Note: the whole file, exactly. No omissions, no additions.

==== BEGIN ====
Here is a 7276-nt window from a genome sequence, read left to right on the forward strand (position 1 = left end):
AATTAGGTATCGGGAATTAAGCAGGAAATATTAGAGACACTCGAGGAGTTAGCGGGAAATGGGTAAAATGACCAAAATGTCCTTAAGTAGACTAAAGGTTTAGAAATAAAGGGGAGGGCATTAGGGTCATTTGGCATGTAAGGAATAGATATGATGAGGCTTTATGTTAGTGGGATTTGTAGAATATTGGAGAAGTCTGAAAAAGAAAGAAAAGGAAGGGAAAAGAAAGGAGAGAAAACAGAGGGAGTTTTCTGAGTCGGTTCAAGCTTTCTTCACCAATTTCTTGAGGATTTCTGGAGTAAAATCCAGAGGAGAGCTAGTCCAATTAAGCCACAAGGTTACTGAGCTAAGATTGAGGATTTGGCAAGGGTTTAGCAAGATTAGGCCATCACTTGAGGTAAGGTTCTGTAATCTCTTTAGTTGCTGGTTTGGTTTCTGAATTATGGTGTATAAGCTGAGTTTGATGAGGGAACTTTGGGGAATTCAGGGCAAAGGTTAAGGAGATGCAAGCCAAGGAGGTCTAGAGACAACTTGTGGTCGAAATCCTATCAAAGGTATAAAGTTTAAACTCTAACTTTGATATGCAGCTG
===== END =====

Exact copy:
Here is a 7276-nt window from a genome sequence, read left to right on the forward strand (position 1 = left end):
AATTAGGTATCGGGAATTAAGCAGGAAATATTAGAGACACTCGAGGAGTTAGCGGGAAATGGGTAAAATGACCAAAATGTCCTTAAGTAGACTAAAGGTTTAGAAATAAAGGGGAGGGCATTAGGGTCATTTGGCATGTAAGGAATAGATATGATGAGGCTTTATGTTAGTGGGATTTGTAGAATATTGGAGAAGTCTGAAAAAGAAAGAAAAGGAAGGGAAAAGAAAGGAGAGAAAACAGAGGGAGTTTTCTGAGTCGGTTCAAGCTTTCTTCACCAATTTCTTGAGGATTTCTGGAGTAAAATCCAGAGGAGAGCTAGTCCAATTAAGCCACAAGGTTACTGAGCTAAGATTGAGGATTTGGCAAGGGTTTAGCAAGATTAGGCCATCACTTGAGGTAAGGTTCTGTAATCTCTTTAGTTGCTGGTTTGGTTTCTGAATTATGGTGTATAAGCTGAGTTTGATGAGGGAACTTTGGGGAATTCAGGGCAAAGGTTAAGGAGATGCAAGCCAAGGAGGTCTAGAGACAACTTGTGGTCGAAATCCTATCAAAGGTATAAAGTTTAAACTCTAACTTTGATATGCAGCTG